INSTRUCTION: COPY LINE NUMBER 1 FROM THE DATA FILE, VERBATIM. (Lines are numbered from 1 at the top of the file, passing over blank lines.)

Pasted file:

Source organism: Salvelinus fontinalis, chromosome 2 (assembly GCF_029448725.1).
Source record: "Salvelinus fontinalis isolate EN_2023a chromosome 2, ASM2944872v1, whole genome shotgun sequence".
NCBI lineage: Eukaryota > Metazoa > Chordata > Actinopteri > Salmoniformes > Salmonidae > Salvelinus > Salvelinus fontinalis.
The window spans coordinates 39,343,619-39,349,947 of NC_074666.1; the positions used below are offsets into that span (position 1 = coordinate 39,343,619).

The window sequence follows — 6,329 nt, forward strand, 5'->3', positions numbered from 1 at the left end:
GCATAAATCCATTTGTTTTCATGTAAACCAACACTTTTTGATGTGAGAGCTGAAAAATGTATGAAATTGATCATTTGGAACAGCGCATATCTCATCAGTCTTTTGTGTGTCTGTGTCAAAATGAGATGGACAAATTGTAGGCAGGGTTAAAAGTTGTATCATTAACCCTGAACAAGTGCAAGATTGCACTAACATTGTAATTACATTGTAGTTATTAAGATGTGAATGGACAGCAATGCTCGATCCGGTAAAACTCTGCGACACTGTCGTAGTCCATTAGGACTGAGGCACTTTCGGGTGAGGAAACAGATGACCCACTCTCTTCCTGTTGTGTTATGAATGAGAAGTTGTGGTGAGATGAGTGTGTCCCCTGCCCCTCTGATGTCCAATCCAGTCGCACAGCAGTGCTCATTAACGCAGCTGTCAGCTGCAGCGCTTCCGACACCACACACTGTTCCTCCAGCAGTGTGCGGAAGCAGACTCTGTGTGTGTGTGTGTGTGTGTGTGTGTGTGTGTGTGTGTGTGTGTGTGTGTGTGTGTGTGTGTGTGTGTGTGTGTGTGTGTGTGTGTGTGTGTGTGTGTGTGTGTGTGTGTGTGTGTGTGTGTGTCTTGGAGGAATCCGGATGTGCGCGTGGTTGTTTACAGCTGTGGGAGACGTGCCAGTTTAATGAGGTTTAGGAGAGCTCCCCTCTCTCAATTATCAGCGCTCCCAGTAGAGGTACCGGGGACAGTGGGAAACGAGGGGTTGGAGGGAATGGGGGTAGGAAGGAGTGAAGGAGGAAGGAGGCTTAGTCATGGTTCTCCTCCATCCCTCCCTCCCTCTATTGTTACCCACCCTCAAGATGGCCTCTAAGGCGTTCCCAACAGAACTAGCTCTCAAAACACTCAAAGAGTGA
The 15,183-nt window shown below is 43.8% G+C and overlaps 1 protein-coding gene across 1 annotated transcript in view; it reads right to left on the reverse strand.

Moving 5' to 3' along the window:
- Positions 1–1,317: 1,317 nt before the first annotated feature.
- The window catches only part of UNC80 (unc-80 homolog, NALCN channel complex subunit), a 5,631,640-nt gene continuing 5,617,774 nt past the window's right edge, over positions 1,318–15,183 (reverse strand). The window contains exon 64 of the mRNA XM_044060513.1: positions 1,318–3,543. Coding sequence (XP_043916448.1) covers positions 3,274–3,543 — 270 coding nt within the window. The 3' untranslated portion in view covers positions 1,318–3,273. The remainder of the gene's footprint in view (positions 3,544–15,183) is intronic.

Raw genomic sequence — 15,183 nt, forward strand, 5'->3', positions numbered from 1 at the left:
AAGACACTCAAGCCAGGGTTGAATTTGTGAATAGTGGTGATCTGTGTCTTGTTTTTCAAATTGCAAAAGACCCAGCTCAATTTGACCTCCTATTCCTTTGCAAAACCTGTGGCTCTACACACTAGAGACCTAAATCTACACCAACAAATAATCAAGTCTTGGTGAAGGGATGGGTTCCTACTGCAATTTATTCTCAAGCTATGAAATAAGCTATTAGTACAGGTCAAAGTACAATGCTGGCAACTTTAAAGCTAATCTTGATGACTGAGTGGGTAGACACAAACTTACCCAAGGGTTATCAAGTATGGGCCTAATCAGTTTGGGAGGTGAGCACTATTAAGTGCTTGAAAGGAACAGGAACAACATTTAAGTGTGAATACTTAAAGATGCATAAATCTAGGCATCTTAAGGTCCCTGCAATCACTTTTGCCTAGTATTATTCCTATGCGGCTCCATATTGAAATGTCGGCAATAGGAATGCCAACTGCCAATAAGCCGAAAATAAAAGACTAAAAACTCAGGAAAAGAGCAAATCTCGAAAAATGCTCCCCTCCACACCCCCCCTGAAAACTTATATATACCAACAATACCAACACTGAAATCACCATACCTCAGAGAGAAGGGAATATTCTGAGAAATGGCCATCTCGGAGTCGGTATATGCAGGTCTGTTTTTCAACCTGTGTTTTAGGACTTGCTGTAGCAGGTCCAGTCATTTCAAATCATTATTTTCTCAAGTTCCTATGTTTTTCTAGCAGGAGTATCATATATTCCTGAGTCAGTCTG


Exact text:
Source organism: Salvelinus fontinalis, chromosome 2 (assembly GCF_029448725.1).